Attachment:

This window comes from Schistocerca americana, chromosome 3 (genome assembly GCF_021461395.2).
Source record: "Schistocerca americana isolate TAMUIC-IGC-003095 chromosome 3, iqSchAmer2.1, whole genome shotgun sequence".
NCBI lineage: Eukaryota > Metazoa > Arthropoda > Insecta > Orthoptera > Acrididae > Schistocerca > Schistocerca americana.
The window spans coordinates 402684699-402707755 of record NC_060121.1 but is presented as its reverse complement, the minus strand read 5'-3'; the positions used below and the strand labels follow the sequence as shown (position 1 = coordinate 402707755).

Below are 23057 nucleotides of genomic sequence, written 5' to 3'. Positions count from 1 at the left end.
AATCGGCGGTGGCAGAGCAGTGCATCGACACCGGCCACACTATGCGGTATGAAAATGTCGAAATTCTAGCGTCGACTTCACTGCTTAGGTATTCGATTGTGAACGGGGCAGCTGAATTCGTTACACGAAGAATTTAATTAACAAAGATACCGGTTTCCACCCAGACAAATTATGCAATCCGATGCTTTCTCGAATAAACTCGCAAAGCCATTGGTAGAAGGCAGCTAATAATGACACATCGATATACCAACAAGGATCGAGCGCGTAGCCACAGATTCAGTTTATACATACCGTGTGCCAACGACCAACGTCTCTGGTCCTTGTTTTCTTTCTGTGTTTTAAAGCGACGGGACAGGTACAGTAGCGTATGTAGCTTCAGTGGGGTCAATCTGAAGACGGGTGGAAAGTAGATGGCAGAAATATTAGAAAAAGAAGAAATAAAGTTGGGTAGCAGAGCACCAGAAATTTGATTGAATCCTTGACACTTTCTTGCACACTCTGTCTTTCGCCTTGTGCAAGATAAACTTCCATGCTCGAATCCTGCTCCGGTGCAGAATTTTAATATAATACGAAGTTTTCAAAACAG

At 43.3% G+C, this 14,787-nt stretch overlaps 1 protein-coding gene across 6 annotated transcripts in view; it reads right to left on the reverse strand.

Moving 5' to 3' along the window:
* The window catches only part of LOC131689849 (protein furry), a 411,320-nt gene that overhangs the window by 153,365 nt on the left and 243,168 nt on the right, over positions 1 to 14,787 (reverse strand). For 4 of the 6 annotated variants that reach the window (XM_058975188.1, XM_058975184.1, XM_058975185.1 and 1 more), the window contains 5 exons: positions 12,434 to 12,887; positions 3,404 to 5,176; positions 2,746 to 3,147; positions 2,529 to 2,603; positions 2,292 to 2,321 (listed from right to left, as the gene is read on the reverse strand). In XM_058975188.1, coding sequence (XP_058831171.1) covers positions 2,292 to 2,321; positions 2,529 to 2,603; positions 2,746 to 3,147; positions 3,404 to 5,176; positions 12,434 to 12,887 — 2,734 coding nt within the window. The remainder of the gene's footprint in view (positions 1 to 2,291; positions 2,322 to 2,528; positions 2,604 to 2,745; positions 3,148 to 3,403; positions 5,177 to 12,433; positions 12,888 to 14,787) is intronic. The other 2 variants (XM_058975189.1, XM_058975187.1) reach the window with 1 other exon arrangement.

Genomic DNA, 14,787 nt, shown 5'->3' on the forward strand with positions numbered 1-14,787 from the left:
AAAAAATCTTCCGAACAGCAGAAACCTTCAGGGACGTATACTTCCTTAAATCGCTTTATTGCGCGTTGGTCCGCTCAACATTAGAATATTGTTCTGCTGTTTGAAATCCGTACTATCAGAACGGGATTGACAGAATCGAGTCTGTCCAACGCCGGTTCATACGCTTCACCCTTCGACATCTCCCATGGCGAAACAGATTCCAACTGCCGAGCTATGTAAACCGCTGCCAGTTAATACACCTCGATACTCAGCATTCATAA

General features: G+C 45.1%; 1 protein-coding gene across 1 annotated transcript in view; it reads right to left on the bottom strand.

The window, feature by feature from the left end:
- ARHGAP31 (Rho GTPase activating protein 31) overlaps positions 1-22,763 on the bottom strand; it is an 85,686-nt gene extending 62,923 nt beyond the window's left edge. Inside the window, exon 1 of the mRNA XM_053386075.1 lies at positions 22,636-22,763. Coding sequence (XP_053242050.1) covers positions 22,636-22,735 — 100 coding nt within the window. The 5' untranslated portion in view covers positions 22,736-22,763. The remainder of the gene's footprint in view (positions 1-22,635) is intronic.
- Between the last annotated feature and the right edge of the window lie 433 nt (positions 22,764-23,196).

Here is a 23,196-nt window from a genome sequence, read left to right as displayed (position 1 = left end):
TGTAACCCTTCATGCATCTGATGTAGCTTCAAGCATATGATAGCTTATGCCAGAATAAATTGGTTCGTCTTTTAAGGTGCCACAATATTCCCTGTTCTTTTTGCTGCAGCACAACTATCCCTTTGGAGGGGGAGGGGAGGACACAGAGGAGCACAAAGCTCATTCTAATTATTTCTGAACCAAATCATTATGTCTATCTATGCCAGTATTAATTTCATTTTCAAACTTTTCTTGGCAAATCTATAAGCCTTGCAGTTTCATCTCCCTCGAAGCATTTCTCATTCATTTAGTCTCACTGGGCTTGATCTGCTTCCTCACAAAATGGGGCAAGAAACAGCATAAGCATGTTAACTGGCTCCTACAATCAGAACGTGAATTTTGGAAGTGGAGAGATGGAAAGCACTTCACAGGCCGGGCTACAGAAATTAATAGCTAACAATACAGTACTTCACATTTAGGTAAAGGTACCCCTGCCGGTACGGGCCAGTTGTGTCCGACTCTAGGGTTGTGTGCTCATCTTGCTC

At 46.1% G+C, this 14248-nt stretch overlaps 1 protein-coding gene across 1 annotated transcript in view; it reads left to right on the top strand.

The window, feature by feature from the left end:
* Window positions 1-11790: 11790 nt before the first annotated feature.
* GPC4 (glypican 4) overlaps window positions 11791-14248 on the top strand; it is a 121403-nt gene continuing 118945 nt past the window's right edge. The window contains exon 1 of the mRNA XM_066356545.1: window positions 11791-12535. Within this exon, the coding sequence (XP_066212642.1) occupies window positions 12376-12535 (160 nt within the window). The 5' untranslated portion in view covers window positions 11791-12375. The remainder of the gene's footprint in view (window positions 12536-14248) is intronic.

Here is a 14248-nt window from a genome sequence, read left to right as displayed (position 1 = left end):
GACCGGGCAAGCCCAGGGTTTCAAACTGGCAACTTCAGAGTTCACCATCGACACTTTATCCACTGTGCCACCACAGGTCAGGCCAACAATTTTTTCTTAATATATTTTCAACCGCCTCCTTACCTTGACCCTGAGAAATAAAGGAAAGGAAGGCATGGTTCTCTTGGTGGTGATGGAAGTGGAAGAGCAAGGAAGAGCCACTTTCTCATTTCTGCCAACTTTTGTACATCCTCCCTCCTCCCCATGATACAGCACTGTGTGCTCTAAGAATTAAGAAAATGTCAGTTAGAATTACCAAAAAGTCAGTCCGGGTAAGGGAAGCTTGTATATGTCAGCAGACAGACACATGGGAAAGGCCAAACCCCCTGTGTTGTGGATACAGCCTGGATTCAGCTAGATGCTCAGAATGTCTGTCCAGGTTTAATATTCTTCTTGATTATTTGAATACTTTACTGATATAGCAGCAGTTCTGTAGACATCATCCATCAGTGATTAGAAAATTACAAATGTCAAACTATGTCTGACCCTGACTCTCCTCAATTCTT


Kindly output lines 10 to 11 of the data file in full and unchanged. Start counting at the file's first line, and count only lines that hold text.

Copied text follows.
Genomic DNA, 14,787 nt, shown 5'->3' on the forward strand with positions numbered 1-14,787 from the left:
AAAAAATCTTCCGAACAGCAGAAACCTTCAGGGACGTATACTTCCTTAAATCGCTTTATTGCGCGTTGGTCCGCTCAACATTAGAATATTGTTCTGCTGTTTGAAATCCGTACTATCAGAACGGGATTGACAGAATCGAGTCTGTCCAACGCCGGTTCATACGCTTCACCCTTCGACATCTCCCATGGCGAAACAGATTCCAACTGCCGAGCTATGTAAACCGCTGCCAGTTAATACACCTCGATACTCAGCATTCATAA